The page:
EPA Proposes Modifications to Stormwater Permits

Filed in Codes and Regulations by on December 18, 2018 0 Comments

The Environmental Protection Agency (EPA) on Dec. 12 proposed changes to the 2017 construction general permit (CGP) for stormwater — a direct response to an NAHB lawsuit challenging several issues in the permit.

The primary issue addressed in the proposed modification is NAHB’s concern with “joint and several liability” language that was added to the 2017 CGP. This language made small builders legally liable for “shared” controls that are the responsibility of another operator, exposing builders to fines of up to $50,000 per day. EPA is proposing to modify this legal liability language, and NAHB’s legal staff is reviewing it.

NAHB also identified other issues in its litigation that the new proposal addresses, including clarifying several requirements related to dust control, erosion of stormwater conveyance channels and handling of building materials. Additionally, EPA proposes to remove examples in the definition of “operator” (or the person who needs to comply with the permit) because they were confusing.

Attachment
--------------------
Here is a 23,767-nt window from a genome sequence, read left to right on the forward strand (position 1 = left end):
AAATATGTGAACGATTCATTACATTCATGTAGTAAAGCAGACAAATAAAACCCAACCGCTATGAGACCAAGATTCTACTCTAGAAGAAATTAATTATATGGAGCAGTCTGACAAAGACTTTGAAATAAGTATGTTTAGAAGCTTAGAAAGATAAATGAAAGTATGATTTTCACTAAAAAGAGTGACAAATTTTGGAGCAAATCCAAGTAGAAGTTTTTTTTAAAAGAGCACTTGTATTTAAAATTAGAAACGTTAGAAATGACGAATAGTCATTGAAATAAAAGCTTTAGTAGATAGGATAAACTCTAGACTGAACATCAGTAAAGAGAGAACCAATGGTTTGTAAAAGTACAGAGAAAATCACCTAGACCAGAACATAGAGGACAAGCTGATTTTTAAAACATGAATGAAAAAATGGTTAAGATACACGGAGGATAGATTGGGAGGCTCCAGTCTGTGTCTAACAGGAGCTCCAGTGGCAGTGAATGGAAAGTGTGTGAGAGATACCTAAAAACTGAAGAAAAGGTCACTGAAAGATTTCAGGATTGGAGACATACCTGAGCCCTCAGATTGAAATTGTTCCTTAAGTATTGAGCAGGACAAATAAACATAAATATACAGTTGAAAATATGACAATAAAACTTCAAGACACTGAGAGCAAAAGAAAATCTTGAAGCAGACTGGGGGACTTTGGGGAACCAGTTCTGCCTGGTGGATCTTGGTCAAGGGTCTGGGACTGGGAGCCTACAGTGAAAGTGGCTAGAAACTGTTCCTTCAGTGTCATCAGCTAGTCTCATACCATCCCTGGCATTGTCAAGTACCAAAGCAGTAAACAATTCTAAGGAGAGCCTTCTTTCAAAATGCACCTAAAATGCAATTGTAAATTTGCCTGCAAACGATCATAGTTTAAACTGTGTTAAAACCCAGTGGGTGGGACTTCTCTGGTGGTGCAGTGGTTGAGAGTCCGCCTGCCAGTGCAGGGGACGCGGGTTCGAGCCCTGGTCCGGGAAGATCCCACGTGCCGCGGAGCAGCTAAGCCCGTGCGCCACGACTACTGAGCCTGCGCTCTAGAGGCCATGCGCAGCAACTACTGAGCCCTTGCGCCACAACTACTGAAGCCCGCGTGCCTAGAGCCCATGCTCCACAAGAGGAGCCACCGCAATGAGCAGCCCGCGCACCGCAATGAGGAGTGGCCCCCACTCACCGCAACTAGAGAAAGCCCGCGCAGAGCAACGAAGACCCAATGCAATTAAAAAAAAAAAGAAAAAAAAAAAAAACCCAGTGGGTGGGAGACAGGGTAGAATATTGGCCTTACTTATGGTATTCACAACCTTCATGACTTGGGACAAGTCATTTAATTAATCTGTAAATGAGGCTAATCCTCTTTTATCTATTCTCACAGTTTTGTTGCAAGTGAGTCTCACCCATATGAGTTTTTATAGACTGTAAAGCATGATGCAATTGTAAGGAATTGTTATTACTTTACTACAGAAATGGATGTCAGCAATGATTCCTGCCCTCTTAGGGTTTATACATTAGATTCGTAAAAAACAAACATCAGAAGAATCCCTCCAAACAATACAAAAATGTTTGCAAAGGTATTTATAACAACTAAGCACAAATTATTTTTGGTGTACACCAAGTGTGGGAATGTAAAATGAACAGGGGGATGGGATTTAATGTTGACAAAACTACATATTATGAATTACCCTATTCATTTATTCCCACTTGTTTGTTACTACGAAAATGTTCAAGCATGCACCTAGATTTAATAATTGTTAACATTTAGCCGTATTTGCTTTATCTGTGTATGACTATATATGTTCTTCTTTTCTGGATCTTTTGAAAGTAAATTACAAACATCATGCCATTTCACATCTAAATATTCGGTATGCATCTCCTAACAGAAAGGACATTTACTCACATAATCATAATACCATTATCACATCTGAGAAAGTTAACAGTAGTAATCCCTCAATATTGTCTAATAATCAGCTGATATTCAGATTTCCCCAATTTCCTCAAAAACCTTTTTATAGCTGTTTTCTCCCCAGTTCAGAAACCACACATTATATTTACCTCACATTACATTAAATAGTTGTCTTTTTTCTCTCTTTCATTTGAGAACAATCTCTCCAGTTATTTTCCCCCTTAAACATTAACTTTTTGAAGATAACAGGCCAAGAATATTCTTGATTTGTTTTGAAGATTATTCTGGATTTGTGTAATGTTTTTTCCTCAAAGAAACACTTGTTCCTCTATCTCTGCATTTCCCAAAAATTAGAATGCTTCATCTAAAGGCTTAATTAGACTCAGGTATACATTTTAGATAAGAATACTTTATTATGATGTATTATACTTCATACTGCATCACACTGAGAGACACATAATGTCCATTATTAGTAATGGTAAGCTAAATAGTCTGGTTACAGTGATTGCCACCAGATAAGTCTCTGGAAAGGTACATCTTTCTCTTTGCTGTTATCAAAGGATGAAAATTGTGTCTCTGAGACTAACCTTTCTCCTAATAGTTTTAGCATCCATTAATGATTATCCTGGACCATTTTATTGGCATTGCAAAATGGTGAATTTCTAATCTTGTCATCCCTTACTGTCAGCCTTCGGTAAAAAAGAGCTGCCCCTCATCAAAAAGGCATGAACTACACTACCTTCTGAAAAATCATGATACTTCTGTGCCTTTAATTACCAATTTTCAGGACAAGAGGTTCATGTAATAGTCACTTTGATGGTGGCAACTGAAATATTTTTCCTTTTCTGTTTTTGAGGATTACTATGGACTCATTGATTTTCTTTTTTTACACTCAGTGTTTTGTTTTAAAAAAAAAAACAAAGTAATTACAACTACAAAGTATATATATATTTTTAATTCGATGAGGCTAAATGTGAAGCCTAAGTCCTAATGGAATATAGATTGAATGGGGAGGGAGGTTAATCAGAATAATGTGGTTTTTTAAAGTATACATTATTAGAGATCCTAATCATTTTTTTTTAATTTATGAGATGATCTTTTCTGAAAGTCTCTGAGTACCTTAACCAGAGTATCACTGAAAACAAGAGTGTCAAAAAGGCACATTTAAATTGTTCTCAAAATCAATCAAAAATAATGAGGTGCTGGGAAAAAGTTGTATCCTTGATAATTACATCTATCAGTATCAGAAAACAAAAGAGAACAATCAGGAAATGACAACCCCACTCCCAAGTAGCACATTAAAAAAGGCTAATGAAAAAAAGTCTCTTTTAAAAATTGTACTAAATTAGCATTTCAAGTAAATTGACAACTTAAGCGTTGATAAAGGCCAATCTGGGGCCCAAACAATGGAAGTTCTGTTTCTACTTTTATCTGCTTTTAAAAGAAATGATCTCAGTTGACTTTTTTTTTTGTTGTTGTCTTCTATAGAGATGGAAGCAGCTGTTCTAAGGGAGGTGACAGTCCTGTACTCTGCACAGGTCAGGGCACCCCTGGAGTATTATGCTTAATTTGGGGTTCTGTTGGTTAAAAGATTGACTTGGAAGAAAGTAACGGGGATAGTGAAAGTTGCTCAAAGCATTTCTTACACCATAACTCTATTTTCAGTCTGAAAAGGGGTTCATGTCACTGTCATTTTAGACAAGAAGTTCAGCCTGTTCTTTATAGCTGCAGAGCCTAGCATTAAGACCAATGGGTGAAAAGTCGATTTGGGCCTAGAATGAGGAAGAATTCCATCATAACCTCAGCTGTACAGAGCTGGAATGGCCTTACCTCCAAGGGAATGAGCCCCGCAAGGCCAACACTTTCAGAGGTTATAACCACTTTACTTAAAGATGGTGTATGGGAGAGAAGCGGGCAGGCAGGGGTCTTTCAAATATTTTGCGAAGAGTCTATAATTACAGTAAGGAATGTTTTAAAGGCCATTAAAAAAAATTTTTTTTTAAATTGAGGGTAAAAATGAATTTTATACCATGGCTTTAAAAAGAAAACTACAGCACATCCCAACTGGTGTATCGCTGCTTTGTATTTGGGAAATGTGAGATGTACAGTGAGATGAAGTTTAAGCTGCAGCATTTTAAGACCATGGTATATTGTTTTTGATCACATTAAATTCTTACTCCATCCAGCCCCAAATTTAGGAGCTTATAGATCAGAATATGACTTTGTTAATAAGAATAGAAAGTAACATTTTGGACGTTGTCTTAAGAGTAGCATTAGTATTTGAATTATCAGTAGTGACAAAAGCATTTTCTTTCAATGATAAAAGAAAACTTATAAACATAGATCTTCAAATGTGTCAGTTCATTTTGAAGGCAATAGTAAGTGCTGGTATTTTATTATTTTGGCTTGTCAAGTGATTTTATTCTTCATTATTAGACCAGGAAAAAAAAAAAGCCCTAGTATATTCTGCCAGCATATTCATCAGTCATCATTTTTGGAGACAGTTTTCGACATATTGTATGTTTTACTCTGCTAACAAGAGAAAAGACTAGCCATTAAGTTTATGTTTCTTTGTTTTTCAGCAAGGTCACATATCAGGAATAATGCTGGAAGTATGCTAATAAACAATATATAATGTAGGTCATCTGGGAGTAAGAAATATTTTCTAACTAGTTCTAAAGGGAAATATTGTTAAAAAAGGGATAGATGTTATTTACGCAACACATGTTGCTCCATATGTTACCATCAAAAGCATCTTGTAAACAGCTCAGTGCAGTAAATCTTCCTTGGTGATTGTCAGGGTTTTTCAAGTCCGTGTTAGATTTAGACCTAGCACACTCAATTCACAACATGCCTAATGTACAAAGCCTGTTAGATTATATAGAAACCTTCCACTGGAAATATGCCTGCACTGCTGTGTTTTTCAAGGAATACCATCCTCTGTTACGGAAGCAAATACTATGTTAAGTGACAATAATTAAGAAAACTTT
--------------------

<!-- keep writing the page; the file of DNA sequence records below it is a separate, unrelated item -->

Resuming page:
Although EPA’s CGP is only applicable in New Mexico, Idaho, Massachusetts and New Hampshire, as well as Puerto Rico and the District of Columbia, it serves as a model for most other states when they develop their own stormwater permitting requirements. Developers and builders must seek CGPs from EPA or states for construction that disturbs more than one acre, or less than one acre when that site is within a larger common plan of development.

NAHB will be submitting comments on this draft modification to the CGP. Those comments are due by Jan. 28, 2019. For additional information, contact Environmental Policy Program Manager John Kosco or Vice President for Litigation Tom Ward.

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